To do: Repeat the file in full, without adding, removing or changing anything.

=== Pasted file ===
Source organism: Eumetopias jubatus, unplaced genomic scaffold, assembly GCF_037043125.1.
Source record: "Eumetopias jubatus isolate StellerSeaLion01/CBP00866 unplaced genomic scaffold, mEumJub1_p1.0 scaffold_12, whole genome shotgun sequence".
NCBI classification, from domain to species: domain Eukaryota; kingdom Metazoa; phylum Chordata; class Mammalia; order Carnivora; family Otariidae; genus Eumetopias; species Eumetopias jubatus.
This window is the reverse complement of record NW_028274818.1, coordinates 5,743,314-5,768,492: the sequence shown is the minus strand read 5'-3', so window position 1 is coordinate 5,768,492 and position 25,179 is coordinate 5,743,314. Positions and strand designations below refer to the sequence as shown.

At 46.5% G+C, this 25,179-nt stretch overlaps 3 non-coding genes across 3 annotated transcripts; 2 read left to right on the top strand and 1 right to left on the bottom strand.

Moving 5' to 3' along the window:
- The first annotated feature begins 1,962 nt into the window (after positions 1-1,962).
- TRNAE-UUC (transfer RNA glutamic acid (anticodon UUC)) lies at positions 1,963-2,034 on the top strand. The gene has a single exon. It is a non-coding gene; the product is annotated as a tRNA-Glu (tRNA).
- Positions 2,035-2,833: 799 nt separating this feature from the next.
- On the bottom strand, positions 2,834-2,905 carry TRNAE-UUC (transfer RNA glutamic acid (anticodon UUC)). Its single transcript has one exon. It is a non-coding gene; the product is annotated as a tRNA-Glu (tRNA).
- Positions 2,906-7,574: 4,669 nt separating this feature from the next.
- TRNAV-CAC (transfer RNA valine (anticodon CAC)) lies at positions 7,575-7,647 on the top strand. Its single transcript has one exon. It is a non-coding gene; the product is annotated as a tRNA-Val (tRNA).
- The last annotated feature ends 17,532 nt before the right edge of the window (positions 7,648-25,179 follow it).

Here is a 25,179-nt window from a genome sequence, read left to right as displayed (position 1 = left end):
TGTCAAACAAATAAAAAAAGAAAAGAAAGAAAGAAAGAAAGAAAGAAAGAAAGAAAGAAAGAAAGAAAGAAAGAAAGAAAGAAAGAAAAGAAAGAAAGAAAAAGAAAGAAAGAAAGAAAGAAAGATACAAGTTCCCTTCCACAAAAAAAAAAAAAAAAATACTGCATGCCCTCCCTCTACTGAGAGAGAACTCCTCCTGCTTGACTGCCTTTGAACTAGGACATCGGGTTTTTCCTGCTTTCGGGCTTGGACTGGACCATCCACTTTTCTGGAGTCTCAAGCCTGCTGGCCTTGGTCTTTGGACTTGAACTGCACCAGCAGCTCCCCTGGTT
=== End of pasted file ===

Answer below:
Source organism: Eumetopias jubatus, unplaced genomic scaffold, assembly GCF_037043125.1.
Source record: "Eumetopias jubatus isolate StellerSeaLion01/CBP00866 unplaced genomic scaffold, mEumJub1_p1.0 scaffold_12, whole genome shotgun sequence".
NCBI classification, from domain to species: domain Eukaryota; kingdom Metazoa; phylum Chordata; class Mammalia; order Carnivora; family Otariidae; genus Eumetopias; species Eumetopias jubatus.
This window is the reverse complement of record NW_028274818.1, coordinates 5,743,314-5,768,492: the sequence shown is the minus strand read 5'-3', so window position 1 is coordinate 5,768,492 and position 25,179 is coordinate 5,743,314. Positions and strand designations below refer to the sequence as shown.

At 46.5% G+C, this 25,179-nt stretch overlaps 3 non-coding genes across 3 annotated transcripts; 2 read left to right on the top strand and 1 right to left on the bottom strand.

Moving 5' to 3' along the window:
- The first annotated feature begins 1,962 nt into the window (after positions 1-1,962).
- TRNAE-UUC (transfer RNA glutamic acid (anticodon UUC)) lies at positions 1,963-2,034 on the top strand. The gene has a single exon. It is a non-coding gene; the product is annotated as a tRNA-Glu (tRNA).
- Positions 2,035-2,833: 799 nt separating this feature from the next.
- On the bottom strand, positions 2,834-2,905 carry TRNAE-UUC (transfer RNA glutamic acid (anticodon UUC)). Its single transcript has one exon. It is a non-coding gene; the product is annotated as a tRNA-Glu (tRNA).
- Positions 2,906-7,574: 4,669 nt separating this feature from the next.
- TRNAV-CAC (transfer RNA valine (anticodon CAC)) lies at positions 7,575-7,647 on the top strand. Its single transcript has one exon. It is a non-coding gene; the product is annotated as a tRNA-Val (tRNA).
- The last annotated feature ends 17,532 nt before the right edge of the window (positions 7,648-25,179 follow it).

Here is a 25,179-nt window from a genome sequence, read left to right as displayed (position 1 = left end):
TGTCAAACAAATAAAAAAAGAAAAGAAAGAAAGAAAGAAAGAAAGAAAGAAAGAAAGAAAGAAAGAAAGAAAGAAAGAAAGAAAGAAAAGAAAGAAAGAAAAAGAAAGAAAGAAAGAAAGAAAGATACAAGTTCCCTTCCACAAAAAAAAAAAAAAAAATACTGCATGCCCTCCCTCTACTGAGAGAGAACTCCTCCTGCTTGACTGCCTTTGAACTAGGACATCGGGTTTTTCCTGCTTTCGGGCTTGGACTGGACCATCCACTTTTCTGGAGTCTCAAGCCTGCTGGCCTTGGTCTTTGGACTTGAACTGCACCAGCAGCTCCCCTGGTT